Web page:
Influenza: A New Avenue for Developing Innovative Treatments

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Human respiratory epithelial cells (in red) infected with an influenza virus (in

Human respiratory epithelial cells (in red) infected with an influenza virus (in green). © A. Cezard, D. Diakite, A. Guillon, M. Si-Tahar, PST ASB-Microscopy Department.

Seasonal influenza is a major public health issue because it continues to remain associated with considerable mortality, particularly among people who are elderly, immunocompromised, or both. It also has a significant socioeconomic cost. With vaccination and current treatments still being of limited efficacy, research teams are trying to develop new therapeutic approaches. At the Research Center for Respiratory Diseases in Tours, scientists from Inserm, Université de Tours and Tours Regional University Hospital have shown that in a context of influenza infection, a metabolite [1] called succinate, which is naturally present in the body, has an antiviral and anti-inflammatory action. These findings open up new therapeutic prospects based on the use of succinate derivatives. The study has been published in EMBO Journal .

Often considered a mild disease, influenza continues to cause the deaths of 10,000 to 15,000 people each year in France. The socioeconomic cost of the disease is also significant because it is associated with high levels of absenteeism and a major burden on hospitals.

Seasonal influenza vaccination is a central pillar of the preventive strategies deployed to reduce the number of cases and fight the disease. However, its efficacy can vary from year to year, depending on the influenza viruses in circulation and the suitability of the vaccine to them. Drugs that directly target the influenza virus are available for severe cases, but the window of time for effective action with these treatments is very short. What is more, influenza viruses have become resistant to their action.

In this context, the development of innovative therapies is a priority. While current treatments work by targeting certain components of the virus, Inserm Research Director Mustapha Si-Tahar and his colleagues at the Research Center for Respiratory Diseases are trying to better understand the host’s cellular and molecular responses to viral infection, with the long-term aim of developing novel therapeutic strategies aimed at strengthening these responses.

The role of metabolites in immune response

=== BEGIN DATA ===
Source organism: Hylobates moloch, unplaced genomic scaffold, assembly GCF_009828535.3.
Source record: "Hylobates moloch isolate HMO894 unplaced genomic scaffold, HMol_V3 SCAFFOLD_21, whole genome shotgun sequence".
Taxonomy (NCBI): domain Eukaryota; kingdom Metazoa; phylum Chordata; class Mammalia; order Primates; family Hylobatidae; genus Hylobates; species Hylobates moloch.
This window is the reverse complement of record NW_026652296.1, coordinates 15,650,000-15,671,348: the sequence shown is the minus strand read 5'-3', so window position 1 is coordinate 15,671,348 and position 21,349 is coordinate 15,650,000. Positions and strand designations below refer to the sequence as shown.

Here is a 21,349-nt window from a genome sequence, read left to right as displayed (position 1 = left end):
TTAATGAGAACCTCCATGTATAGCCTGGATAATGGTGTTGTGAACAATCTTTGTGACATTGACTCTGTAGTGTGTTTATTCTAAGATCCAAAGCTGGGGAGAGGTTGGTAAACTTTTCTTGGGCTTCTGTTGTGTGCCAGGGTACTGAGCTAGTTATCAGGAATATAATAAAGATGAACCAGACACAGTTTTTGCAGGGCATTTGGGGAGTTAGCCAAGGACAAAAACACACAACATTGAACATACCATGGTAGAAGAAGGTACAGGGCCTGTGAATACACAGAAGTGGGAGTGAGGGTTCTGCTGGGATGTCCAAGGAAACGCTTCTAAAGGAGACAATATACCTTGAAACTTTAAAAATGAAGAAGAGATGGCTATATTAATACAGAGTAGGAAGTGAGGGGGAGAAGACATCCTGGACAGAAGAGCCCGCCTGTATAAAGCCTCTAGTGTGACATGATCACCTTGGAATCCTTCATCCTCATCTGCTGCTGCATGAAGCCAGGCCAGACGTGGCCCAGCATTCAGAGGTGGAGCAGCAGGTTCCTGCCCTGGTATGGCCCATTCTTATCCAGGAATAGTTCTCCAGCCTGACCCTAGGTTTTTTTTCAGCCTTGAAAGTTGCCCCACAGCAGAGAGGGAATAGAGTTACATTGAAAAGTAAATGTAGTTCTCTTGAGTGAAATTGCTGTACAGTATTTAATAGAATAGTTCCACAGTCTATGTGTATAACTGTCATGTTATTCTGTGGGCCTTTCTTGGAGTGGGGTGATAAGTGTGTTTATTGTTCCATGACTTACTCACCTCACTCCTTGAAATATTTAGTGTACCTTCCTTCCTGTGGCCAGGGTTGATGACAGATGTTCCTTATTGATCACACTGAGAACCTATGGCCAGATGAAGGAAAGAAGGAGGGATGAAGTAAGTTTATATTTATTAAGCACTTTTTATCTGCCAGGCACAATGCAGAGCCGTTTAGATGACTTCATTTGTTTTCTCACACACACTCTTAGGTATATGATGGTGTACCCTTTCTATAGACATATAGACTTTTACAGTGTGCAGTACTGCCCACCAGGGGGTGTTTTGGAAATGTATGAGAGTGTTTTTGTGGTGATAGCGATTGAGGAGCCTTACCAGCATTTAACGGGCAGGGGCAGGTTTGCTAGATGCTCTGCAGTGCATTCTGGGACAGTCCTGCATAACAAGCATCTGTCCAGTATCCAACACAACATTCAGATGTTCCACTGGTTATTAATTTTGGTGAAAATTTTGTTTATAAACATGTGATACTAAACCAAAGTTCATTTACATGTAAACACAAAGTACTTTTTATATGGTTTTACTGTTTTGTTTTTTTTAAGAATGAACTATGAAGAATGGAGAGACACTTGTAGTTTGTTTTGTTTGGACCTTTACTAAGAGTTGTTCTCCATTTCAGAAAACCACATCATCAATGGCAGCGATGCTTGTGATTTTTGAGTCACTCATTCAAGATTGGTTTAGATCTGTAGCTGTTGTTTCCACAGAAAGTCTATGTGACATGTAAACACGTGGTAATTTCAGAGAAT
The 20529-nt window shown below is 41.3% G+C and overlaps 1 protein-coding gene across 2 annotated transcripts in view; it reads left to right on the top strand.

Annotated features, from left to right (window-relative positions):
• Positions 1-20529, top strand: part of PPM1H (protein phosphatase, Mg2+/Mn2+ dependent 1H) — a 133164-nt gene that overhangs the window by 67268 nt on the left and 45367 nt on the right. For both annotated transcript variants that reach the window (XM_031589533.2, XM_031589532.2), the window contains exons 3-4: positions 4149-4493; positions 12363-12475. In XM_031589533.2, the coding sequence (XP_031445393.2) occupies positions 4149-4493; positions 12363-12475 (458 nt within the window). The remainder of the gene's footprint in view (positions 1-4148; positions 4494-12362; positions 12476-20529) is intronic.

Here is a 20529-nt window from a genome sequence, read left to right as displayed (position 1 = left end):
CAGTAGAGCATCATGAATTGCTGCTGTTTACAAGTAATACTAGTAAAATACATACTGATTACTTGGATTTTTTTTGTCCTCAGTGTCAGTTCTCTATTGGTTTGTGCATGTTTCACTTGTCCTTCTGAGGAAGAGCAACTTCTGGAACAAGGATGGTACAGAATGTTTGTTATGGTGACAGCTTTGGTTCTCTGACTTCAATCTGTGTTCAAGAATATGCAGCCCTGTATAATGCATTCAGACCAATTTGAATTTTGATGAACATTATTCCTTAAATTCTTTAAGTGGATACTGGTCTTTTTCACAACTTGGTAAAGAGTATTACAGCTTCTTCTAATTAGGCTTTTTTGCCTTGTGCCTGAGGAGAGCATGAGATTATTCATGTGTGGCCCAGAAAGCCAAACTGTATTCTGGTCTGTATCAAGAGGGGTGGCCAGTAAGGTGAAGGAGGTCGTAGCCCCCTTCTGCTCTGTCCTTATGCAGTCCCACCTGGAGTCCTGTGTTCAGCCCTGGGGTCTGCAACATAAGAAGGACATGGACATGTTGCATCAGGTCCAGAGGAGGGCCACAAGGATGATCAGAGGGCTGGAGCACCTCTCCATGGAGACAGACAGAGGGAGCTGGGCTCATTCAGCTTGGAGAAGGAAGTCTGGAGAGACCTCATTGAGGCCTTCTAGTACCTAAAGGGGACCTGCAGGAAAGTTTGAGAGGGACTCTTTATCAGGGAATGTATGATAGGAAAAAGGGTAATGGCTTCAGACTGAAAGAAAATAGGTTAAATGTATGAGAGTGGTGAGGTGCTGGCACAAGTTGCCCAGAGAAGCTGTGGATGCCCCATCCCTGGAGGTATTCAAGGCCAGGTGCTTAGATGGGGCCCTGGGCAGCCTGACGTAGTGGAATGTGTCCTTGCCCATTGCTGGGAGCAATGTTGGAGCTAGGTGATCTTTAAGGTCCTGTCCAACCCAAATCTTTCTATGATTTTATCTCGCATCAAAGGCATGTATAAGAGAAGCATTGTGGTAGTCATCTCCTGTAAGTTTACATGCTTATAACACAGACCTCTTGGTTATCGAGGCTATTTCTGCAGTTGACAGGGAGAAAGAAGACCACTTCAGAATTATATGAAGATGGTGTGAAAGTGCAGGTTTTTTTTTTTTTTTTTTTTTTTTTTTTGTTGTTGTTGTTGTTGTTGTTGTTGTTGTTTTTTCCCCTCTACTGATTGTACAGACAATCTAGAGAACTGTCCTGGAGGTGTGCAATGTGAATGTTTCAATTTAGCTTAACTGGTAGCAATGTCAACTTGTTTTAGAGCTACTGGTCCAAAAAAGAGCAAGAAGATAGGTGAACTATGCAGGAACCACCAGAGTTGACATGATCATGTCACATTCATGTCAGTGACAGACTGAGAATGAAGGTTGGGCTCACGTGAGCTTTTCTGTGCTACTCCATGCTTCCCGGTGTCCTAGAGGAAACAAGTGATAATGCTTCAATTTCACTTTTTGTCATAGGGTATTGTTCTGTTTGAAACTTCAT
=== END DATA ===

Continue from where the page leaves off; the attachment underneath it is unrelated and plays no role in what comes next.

While metabolism 1 has long been considered to be a purely energetic mechanism essential for cell function, recent research has shown that some metabolites can also regulate the immune response.

Based on these data, Si-Tahar’s team wondered whether an influenza infection could cause the reprogramming of the metabolism of the target cells of the virus and whether specific metabolites play an especially active role in the immune response.

In mice infected with influenza, the researchers observed that a metabolite called succinate accumulates in the lungs. A phenomenon which was then confirmed in humans by comparing respiratory fluids from intensive care patients with and without influenza pneumonia. The presence of succinate was found to be significantly higher in the influenza patients.


They then exposed cells from the pulmonary epithelium to succinate, thereby demonstrating that the molecule has antiviral activity by blocking multiplication of the virus. Succinate also helps to reduce the strong inflammatory response that is triggered in the lungs following infection with influenza.

The researchers also found that mice exposed to the virus receiving intranasal succinate are better protected against infection and have a higher survival rate than those that do not receive it.

In search of molecular mechanisms

In order to better understand these different phenomena, the scientists sought to decipher the molecular mechanisms behind the antiviral action of succinate.

This involved analyzing the impact of succinate on the various stages of the viral replication cycle and demonstrating that, while there is no influence on the early stages of the cycle (entry, transcription, and translation), there is an influence on a later stage. The findings show that this metabolite prevents a major structural protein of the virus, the "nucleoprotein”, from exiting the nucleus of infected cells, thereby preventing the assembly of the final viral particle and interrupting the multiplication cycle of the virus.

These data all point to the key role of succinate in controlling influenza infection, as well as its therapeutic value.
"Our research has an interesting outlook in that it potentially paves the way for the development of new antiviral treatments derived from succinate,” underlines Si Tahar [2] .

Additional studies are needed in order to test the therapeutic potential of succinate and identify other metabolites of interest.

[1] Metabolism refers to all of the chemical reactions that take place inside the body’s cells. A metabolite is an organic substance derived from metabolism.

[2] In keeping with this research, Si-Tahar has since early 2021 coordinated a French National Research Agency (ANR) program entitled "Development of succinate-based formulations and analogues against SARS-CoV-2-induced respiratory infections and influenza viruses.” His team is also the beneficiary of an "ERS-RESPIRE4 Marie Sklodowska-Curie fellowship” to develop a project entitled "Succinate-Producing Probiotics as an Innovative Therapy for Viral Respiratory Infections: a proof-of-concept study”.

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